We now have a translation of the research report of social anthropologist and round-the-world sailor, Renate Westner, MA. She came to Taumako in 2007 to study the educational and life experience of children.
I am so happy to tell you the good news. At last, the educational vision of the late Chief Kaveia is being fully realized! Taumako has a new generation of leaders in place, and now the small children who prepared coconut husks for sennit and who gathered and crushed seaweed into paint for the 1997 te puke, and the mature adults who made several vaka since then, are all fervently focused on learning to be voyagers. There is no confusion about the value of this ancient knowledge for the future of these Polynesians. Theywant to sail in the old way because it is who they are and because they see that the sustainable and appropriate, ancient technology, as well as the wisdom, of their ancestors is still the key to their future wellbeing. At last the phenomenal enthusiasm of the community is matched by pro-active provincial and national political support for a renewal of traditional voyaging. The customary relationships and activities that occur when a voyaging canoe arrives at a distant island are now happening. At last Kaveia’s dream is coming true.
Here I tell the story of what happened during the voyages of Holau Kaveia. I intend to write more science oriented reports next. However this story includes my subjective feelings and senses as well as some of the data about the navigation methods and environmental conditions we experienced at sea.
During September, 2012, 9 crew members from Taumako, were joined by 4 crew members from Nifiloli, 5 video and escort boat crew from Hawaii, and many community members from Taumako, Nifiloli, Matema, Fenualoa, Pileni, Nukapu, Makalom, Ndeni, Pigeon and Lomlom Islands, and Honiara. All participants and communities gave strong support for sea-going education for the new generation.
Holau Kaveia is now at Nifiloli awaiting westerly and northerly winds to make voyages to Santa Cruz, and back to Taumako. Ideally the vessel will sail home to Taumako in time for the big memorial for Kaveia. There thanks will be given, and plans will be made for future voyages. We hope to sail a fleet of Vaka o Lata to Vanuatu for a reunion with lost family members in November, 2013.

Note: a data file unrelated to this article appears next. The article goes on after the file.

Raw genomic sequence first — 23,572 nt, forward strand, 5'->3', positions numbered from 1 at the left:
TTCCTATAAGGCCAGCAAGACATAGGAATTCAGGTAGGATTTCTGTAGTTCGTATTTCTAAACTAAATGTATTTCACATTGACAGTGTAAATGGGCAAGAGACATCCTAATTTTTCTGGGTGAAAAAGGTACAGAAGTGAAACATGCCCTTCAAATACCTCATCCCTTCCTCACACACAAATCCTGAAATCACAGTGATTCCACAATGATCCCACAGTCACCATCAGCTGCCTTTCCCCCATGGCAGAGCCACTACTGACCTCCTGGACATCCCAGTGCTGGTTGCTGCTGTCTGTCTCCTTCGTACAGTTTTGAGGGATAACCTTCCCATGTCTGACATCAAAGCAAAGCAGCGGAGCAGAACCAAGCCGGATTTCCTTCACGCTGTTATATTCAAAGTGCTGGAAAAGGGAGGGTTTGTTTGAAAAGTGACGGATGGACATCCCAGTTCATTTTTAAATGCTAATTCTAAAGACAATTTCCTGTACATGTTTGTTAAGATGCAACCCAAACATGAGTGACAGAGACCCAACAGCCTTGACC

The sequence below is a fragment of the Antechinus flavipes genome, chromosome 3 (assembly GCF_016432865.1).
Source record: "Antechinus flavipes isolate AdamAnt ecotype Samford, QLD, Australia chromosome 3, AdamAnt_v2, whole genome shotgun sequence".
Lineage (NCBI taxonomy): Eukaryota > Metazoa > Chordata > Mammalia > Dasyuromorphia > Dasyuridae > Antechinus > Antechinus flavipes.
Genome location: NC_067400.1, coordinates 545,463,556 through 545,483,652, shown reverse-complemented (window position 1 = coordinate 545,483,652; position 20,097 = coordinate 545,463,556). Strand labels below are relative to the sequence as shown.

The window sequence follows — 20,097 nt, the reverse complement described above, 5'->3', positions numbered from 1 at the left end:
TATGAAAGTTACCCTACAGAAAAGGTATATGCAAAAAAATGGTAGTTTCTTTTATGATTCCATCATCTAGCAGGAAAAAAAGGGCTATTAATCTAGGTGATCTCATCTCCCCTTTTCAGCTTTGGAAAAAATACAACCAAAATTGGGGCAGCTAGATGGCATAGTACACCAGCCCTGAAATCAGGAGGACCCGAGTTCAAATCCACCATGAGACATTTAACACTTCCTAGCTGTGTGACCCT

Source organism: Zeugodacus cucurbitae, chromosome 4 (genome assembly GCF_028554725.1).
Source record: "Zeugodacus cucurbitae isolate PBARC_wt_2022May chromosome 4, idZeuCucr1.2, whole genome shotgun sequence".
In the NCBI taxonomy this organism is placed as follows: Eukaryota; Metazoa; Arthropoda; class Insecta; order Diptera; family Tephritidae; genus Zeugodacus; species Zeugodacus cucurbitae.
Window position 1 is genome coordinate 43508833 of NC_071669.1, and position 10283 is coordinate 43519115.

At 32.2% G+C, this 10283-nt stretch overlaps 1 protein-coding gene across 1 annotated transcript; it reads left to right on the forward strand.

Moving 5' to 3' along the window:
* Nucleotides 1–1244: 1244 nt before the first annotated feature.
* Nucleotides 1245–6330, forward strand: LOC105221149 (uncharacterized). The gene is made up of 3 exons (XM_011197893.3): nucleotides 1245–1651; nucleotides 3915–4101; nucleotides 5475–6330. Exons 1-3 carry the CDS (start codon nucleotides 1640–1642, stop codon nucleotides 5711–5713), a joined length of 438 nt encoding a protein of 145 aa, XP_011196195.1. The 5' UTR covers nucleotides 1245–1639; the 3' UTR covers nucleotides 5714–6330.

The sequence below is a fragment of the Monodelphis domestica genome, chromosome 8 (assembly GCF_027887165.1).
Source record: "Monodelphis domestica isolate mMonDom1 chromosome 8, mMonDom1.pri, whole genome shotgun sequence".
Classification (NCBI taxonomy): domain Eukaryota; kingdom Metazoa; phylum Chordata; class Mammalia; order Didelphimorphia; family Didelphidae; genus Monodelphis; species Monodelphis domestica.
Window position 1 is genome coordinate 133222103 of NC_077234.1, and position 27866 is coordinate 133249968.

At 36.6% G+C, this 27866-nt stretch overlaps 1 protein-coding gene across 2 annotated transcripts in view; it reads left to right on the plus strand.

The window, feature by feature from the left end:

Marianne “Mimi” George, PhD.
The Vaka Taumako Project
In addition to their vast knowledge of asterisms, wind, waves, and currents, sailors of the Duff and Reef Island groups make use of a unique phenomenon that has barely been documented, let alone witnessed by outside researchers. Read more
A Preliminary Report by Dr. Marianne “Mimi” George
Prepared for the National Science Foundation 2009 Read more
III. NAVIGATION AND PILOTING USING TE LAPA – FLASHES OF LIGHT THAT EMANATE FROM LAND
Elaborations on previously conveyed and demonstrated data was given by Kaveia several other people who took voyages. A summary list of distinct characteristics of Te Lapa and a complex diagram that has comparative value for Marshallese diagrams is given here. Read more
II. NAVIGATION USING SWELLS AND WAVES – “HOKOHUA LOA AND HOKOHUA KIKO”
Data was elaborated that added to and built upon previously conveyed data (during 27 inter-island voyages in the Santa Cruz Group and between Taumako and New Zealand in small sailboats during 1993 – 2005). The new data includes various drawings and discussions of how one senses the phenomena and how widespread it is, and in three demonstrations at sea (outside the fringing reef) within 5 n.m. of Taumako during the 2008 field season. Read more
I. NOHOANGA TE MATANGI – POSITIONS OF THE WIND
A navigational system correlating a horizonal array of wind positions with other observable phenomena – e.g. swells, sunrise and sunset paths, celestial bodies, seasons, dynamic behavior of winds, solstices and equinoxes, voyaging routes, star paths, etc. – and built upon an awareness and perception of phenomena that are not taught in western navigation or seamanship. Read more